By contrast, Zack Snyder's Batman v Superman: Dawn of Justice primarily drew inspiration from Frank Miller's The Dark Knight Returns. Both feature plots that center around an older, near-broken Batman who seems to have lost everyone important in his life, apart from his faithful butler, Alfred. In fact, many have commented that the film seemed to have been built outward from Snyder's desire to adapt one famous scene - the climactic battle between Superman and Batman, in which the Dark Knight proves that with careful planning (and Kryptonite) he could break the Man of Steel. While not as overt an homage, Christopher Nolan's The Dark Knight Rises also told the story of an older, worn-out Bruce Wayne coming out of retirement to save his city one last time.
Every Batman Movie Is Obsessed With Batman's Origin
It goes deeper than Miller as source, though. Upon viewing Batman v Superman for the first time, many fans are perplexed as to why the movie's opening credits were based around a sequence detailing the deaths of Thomas and Martha Wayne and how Bruce Wayne discovered what would become the Bat-Cave. Many would later mock the film for how director Zack Snyder sacrificed story for the sake of artistic license, with a young Bruce Wayne being literally uplifted toward the heavens by a flock of bats and the now infamous "Martha moment."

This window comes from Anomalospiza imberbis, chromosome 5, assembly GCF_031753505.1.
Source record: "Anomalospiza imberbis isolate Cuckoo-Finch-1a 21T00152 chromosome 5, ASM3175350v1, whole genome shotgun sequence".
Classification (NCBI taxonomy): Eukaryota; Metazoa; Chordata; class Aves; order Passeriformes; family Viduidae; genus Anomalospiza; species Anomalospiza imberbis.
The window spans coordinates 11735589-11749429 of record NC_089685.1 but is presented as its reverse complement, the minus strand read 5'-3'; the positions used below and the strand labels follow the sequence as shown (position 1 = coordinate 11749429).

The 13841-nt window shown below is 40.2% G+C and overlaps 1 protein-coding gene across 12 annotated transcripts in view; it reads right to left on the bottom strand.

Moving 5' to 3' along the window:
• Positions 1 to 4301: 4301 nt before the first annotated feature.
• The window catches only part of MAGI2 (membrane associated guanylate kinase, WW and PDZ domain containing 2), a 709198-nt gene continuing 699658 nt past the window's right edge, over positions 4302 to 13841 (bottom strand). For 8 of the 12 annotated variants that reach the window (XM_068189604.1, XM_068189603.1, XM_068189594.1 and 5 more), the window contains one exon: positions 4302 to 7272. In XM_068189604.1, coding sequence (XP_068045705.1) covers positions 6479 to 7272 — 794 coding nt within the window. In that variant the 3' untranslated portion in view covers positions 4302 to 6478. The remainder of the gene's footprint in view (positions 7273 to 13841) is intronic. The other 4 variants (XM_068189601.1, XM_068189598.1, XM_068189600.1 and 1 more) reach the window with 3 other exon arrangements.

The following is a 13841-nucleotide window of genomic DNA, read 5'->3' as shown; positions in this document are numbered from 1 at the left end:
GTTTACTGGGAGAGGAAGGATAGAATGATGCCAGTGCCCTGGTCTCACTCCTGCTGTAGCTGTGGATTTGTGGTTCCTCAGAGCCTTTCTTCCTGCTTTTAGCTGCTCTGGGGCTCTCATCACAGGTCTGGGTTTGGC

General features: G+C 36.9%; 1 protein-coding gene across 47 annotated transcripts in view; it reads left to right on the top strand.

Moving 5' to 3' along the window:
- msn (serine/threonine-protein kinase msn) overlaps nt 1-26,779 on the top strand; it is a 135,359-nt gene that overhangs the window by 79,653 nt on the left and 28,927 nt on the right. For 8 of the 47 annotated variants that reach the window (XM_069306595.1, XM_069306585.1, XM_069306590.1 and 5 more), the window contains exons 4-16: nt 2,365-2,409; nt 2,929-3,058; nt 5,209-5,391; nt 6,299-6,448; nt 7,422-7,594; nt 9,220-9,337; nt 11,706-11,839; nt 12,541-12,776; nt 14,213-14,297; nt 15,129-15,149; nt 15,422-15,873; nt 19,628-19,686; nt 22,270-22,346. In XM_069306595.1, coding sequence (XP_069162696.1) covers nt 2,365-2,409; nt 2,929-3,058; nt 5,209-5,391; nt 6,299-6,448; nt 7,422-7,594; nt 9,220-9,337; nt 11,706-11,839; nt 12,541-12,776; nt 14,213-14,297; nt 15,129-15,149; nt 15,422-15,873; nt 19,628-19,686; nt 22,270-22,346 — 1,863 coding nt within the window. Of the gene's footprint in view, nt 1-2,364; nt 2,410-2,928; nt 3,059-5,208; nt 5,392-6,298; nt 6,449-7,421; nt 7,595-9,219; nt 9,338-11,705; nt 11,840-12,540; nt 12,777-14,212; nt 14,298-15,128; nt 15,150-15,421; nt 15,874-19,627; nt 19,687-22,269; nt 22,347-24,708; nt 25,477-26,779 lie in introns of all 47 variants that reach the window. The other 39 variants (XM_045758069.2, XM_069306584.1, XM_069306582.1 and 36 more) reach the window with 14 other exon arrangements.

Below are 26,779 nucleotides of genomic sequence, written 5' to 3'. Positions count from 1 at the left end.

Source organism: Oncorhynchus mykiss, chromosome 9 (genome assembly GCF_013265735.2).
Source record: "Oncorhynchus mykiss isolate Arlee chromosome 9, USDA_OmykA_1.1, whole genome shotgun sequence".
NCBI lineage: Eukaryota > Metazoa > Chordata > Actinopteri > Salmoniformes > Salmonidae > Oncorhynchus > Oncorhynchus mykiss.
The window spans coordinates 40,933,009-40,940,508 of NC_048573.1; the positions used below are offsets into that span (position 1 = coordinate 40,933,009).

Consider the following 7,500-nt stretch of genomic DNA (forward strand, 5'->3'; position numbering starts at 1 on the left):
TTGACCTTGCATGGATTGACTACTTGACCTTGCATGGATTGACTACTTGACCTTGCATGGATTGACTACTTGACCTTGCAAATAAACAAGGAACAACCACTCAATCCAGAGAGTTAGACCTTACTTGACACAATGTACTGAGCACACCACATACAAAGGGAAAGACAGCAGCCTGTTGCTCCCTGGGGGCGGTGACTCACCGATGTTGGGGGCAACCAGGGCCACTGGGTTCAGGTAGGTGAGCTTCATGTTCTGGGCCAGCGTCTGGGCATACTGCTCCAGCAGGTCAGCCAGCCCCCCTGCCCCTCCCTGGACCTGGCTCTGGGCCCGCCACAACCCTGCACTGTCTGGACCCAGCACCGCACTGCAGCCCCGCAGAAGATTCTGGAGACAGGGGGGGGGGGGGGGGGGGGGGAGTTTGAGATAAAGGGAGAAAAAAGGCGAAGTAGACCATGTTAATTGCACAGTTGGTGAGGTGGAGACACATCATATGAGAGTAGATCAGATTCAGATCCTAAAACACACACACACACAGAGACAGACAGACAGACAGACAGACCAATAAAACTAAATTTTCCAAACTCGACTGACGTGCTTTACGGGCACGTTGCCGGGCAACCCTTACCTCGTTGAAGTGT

Even those Batman movies not exclusively focused upon detailing Bruce Wayne's history in vivid detail are, to one degree or another, built around offering new twists upon the story of how he became Batman. Perhaps the best example of this is the animated movie Batman: Mask of the Phantasm. This film explored a never-before examined chapter of Bruce Wayne's life and introduced the character of Andrea Beaumont - a young woman whose love for Bruce Wayne made him reconsider his plans to become Batman.
A similar subplot originally informed the story of Batman Forever, where Bruce Wayne briefly considered giving up being Batman to live a normal life with psychiatrist Chase Meridian. Bruce opened himself up to Chase with the story of how he ran away from his parents' wake and fell into what would become The Bat-Cave. Strangely enough, this scene was all that remained of a larger plot-line that would have seen Chase treating Bruce for repressed memories and the severe feelings of guilt he experienced at the revelation that it was his insistence that they go to the movies that night that resulted in his parents' deaths.
Even Batman and Robin - widely considered to be the worst Batman movie ever made - couldn't resist revisiting Bruce Wayne's formative years. One of the few elements even the film's detractors admitted worked well was a subplot involving Alfred Pennyworth coping with a serious illness and the exploration of the relationship between Bruce Wayne and his butler. There were a number of moments where a daydreaming Bruce thought back on his childhood after his parents' deaths and how Alfred went beyond the call of duty in raising him, being more of a father to him in many respects than Thomas Wayne ever was.